In the case of open surgery being required for a completion procedure, the FET eliminates the need to perform extensive dissection in the region of the distal arch, reducing the risk of recurrent laryngeal nerve and pulmonary artery injury. The extra buttressing provided by the FET increases the security of the anastomosis to the distal aorta especially in the case of extreme fragility such as aortic dissection.

In acute type A aortic dissection, the FET aids in expanding a collapsed true lumen. The stent may also cover proximal descending re-entry tears and thereby reduce the risk of ongoing pressurisation of the false lumen.


There is a reported risk of spinal cord ischemia with FET grafts (2). This may be explained by prolonged circulatory arrest time, especially with moderate hypothermia and occlusion of intercostal arteries by the stent-graft (3). However, there has only been one case of spinal cord ischemia in our cohort to date and this arose in concert with generalised distal aortic hypoperfusion due to true lumen collapse despite the FET. This patient required urgent TEVAR distal extension with good restoration of distal true lumen flow and resolution of paraparesis. We hypothesise that this low rate of spinal cord ischemia is attributable to our branch-first technique which reduces the duration of distal circulatory arrest whilst also maximising collateral supply to the spinal cord by continuous antegrade cerebral perfusion.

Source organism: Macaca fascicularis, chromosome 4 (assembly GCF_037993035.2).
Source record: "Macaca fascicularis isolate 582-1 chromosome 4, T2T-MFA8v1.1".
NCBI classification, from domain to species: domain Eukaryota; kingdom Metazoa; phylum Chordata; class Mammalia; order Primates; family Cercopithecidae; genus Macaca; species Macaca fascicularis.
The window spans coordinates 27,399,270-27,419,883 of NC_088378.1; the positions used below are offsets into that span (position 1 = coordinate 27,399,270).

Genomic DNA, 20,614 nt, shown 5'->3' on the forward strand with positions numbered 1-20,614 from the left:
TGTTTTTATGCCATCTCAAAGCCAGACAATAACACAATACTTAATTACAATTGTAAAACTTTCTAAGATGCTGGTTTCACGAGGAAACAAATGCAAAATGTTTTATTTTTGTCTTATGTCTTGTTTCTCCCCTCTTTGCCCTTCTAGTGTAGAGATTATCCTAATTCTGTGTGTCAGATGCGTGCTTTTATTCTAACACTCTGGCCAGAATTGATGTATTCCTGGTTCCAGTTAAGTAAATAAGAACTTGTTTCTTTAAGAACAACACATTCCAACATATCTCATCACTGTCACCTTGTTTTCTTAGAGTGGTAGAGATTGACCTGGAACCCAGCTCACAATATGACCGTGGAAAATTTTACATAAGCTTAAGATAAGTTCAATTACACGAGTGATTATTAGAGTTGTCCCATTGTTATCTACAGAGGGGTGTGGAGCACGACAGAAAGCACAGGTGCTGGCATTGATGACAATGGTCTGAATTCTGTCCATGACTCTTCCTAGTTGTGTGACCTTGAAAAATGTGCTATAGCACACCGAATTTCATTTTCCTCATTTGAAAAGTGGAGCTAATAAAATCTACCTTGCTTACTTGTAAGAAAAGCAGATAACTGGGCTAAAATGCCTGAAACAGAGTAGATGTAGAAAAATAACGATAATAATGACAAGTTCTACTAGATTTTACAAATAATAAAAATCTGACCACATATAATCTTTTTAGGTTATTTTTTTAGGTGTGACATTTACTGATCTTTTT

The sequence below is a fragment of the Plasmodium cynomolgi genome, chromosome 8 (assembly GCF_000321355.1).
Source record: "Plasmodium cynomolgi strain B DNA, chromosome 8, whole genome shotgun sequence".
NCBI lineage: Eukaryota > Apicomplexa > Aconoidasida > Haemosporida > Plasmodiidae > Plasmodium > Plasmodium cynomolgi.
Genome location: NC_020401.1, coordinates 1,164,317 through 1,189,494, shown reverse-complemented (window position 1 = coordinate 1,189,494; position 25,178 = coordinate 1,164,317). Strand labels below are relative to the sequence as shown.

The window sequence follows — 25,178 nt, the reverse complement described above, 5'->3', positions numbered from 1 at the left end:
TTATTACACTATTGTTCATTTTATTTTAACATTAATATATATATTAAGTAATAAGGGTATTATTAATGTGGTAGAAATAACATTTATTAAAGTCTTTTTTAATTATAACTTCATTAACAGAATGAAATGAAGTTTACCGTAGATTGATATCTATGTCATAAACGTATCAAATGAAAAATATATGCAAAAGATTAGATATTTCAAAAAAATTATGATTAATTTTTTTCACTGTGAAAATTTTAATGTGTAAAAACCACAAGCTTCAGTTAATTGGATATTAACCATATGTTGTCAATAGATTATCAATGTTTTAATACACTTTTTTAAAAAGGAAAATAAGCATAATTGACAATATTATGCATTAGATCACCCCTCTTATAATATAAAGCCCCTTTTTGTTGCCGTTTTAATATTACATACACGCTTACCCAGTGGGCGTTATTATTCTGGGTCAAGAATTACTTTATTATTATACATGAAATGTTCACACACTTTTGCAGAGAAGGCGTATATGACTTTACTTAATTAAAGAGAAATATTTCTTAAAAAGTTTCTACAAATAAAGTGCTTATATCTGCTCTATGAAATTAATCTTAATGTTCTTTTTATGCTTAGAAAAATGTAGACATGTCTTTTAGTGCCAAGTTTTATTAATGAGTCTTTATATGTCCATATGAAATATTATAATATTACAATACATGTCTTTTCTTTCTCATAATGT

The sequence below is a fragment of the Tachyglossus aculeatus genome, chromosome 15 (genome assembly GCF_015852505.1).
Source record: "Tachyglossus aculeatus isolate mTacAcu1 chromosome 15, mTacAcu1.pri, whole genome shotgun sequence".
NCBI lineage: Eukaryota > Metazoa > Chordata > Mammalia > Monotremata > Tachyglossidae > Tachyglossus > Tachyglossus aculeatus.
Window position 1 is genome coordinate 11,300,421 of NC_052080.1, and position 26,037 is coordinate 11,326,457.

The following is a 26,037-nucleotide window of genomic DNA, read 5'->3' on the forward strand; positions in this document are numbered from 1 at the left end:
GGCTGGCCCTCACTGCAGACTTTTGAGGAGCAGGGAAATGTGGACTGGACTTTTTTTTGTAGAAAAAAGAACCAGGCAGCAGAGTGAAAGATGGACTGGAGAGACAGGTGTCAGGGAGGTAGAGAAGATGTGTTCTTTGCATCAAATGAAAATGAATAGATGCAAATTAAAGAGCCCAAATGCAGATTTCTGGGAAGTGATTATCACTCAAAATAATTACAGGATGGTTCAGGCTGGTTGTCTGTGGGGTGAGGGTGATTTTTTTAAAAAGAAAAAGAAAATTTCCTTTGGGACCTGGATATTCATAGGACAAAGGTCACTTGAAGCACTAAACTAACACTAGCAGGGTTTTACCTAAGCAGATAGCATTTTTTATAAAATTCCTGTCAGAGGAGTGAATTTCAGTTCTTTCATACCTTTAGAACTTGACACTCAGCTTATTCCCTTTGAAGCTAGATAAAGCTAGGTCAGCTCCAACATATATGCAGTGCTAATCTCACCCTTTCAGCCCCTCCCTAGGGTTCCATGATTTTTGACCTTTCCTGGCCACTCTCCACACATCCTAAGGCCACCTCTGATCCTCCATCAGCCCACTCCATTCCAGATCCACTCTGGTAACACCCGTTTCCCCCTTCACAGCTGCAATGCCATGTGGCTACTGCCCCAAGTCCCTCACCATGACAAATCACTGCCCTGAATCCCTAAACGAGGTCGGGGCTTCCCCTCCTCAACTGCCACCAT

In cases of aortic dissection there may be distal re-entry tears, which if large enough, can cause retrograde pressurisation of the false lumen and compression of the FET. Consequently, there is a risk of obstruction to flow due to stent collapse in the FET. If this occurs, the FET stent may require further balloon dilatation and often placement of an extension covered stent graft, as mentioned previously.




Conflicts of Interest: The authors have no conflicts of interest to declare.